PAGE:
Artificial light at night (ALAN) can negatively impact the behaviour of nocturnally active seabirds by causing disorientation, exhaustion, and injury or mortality from light-induced collisions. Procellariiformes (e.g., petrels, prions, shearwaters, diving petrels and storm petrels) are disproportionately attracted to ALAN compared to other seabird groups, fledglings on their maiden flight are most at risk. The Hauraki Gulf has one of the world’s highest diversities of seabirds, including several threatened species. Many of the species in the region are vulnerable to light pollution. While most of these species breed on uninhabited offshore islands, the extensive shipping activity in this region puts seabirds at great risk of light-induced collisions with vessels as they pass or are anchored nearby. This includes fishing vessels working at night.
The first part of this study, undertaken on two seabird islands, tested which light intensities and colours were least attractive to seabirds through behavioural experiments where we shone lights into the sky and recorded seabird attraction. We also modelled the lights into the visual system of seabirds to identify how seabirds perceive lights differently. Our land-based experiments showed an equal statistical attraction to the light types we tested but provided anecdotal observations where more research and larger sample sizes are required. The number of seabirds trapped in the light beam differed by island and moon phase. The number of seabirds observed in thermal imagery differed by island and moon phase when comparing small LED lights only. Fifteen birds were grounded, most on Pokohinu Burgess Island during the flood LED treatment. Differences between islands likely reflected the local seabird diversity at each island.
The second part of this study, undertaken on vessels either anchored near the Mokohinau Islands or drifting off the eastern Coromandel, tested which light intensities and colours were least attractive to seabirds through behavioural experiments where we shone lights horizontal to the vessel and recorded seabird attraction. Significantly more birds were observed in thermal imagery and from near the Mokohinau Islands than the eastern Coromandel, possibly due to the species present on each of the island groups or the time of year or vessel used during the experiments. Additionally, statistically significant numbers of birds were observed in thermal imagery and in boat-based observations closer to sunset and sunrise than during the middle of the night. Boat-based experiments showed an equal statistical attraction to the light types tested. The logistical challenges and resource constraints were key limitations resulting in small sample sizes.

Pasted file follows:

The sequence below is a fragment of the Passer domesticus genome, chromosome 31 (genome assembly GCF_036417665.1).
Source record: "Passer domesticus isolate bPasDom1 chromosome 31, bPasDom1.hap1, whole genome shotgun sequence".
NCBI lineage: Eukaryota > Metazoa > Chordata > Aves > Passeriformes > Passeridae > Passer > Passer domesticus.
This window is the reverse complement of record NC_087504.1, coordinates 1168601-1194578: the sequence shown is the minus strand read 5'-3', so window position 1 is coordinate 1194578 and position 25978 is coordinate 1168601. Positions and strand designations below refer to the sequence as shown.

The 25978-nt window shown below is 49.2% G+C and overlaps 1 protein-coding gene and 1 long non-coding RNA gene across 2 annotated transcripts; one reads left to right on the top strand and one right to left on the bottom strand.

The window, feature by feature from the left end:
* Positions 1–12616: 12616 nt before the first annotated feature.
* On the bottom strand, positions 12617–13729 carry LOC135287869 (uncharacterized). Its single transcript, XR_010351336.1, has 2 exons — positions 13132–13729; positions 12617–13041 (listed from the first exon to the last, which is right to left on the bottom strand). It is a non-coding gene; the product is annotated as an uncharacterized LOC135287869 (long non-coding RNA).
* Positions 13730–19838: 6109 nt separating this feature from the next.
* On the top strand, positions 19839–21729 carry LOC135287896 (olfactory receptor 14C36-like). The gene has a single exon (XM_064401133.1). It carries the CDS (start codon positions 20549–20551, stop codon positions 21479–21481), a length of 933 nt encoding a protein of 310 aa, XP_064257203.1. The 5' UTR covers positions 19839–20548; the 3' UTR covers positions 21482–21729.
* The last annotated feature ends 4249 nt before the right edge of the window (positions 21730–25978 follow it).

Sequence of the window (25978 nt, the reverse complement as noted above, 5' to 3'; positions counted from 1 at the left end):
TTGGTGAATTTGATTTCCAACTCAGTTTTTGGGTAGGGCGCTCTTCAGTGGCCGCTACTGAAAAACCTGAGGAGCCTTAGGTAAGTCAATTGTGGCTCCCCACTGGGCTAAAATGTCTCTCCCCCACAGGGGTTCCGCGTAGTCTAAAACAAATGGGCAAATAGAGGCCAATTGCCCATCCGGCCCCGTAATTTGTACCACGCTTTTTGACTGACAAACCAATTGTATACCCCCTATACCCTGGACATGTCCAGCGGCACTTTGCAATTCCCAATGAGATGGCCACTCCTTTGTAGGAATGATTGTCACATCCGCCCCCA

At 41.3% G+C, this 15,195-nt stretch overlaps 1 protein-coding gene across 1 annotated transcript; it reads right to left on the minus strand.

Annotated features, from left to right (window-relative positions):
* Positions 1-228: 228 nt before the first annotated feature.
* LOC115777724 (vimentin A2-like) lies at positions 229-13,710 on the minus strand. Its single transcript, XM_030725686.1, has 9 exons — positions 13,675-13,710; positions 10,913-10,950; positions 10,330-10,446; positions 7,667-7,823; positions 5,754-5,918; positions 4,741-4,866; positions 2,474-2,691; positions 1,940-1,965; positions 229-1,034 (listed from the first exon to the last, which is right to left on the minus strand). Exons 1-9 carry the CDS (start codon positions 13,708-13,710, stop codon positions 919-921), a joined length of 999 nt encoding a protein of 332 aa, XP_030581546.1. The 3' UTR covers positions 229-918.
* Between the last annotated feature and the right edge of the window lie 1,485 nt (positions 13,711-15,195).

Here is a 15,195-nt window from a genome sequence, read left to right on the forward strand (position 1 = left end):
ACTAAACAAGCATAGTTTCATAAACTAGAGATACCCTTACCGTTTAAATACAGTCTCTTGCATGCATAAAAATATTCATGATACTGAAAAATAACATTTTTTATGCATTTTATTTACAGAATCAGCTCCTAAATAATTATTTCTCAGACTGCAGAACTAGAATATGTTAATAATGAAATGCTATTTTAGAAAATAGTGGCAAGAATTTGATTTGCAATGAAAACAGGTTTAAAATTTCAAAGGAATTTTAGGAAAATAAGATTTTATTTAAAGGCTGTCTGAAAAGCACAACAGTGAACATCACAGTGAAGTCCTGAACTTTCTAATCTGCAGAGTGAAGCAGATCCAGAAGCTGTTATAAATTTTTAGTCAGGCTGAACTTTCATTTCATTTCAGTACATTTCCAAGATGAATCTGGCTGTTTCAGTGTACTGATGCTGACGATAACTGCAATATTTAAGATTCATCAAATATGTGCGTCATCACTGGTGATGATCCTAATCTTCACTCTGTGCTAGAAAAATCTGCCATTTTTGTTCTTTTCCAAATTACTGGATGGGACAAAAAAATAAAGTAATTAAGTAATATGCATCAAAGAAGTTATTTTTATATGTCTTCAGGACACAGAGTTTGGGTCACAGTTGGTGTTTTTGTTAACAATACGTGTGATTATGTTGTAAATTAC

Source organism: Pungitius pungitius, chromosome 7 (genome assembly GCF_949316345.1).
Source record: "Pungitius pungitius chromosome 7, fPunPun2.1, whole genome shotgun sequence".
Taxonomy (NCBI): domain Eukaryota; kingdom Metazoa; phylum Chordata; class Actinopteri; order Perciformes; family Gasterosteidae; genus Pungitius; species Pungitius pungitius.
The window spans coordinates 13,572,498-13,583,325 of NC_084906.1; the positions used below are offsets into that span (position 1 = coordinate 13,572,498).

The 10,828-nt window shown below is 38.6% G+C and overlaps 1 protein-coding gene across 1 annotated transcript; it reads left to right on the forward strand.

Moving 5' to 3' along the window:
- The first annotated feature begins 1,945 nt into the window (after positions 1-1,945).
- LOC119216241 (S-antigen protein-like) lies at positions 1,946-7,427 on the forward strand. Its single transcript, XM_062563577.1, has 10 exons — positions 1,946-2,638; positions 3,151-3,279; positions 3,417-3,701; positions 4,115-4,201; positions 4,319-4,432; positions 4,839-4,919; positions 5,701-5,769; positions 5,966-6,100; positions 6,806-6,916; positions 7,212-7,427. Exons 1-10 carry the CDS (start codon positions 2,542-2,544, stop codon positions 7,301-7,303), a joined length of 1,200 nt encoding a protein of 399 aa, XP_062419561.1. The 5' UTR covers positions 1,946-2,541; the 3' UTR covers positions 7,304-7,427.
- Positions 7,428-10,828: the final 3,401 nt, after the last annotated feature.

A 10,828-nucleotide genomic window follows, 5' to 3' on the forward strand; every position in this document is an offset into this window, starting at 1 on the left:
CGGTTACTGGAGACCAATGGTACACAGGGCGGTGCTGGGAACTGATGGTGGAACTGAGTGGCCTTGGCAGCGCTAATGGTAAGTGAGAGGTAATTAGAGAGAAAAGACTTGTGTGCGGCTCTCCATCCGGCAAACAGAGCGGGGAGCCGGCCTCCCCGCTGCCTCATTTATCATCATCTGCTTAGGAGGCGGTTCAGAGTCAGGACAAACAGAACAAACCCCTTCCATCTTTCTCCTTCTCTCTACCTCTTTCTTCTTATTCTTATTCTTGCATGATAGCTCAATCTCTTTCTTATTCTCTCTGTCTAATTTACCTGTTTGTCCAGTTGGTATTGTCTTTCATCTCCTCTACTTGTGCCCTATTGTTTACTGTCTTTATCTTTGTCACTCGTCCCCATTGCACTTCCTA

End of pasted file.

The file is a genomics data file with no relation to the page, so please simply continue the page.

Further research into the effects of ALAN in the Hauraki Gulf, and globally, is urgently required to address the increasing threat of ALAN to seabirds, especially for those species listed as threatened. The recommendations for future boat-based behavioural experiments should attempt to target specific seabird species that are vulnerable to ALAN, time experiments to incorporate a greater range of moon phases and weather, augment experiments to obtain more data for each treatment (and preferably without confounding variables, such as time of year and location), increase the number of each light type to be more consistent with the level of deck lighting used on fishing vessels, and invest in automation of detection to reduce the labour involved in manually detecting birds in thermal videos.
Lukies, K., Gaskin, C., Gaskett, A., Heswall, A., Gulley, K. and Friesen, M. 2021. Lighting adjustments to mitigate against fishing vessel deck strikes/vessel impacts. MIT2019-03 final report prepared by Northern New Zealand Seabird Trust for the New Zealand Department of Conservation, Wellington. 37 p.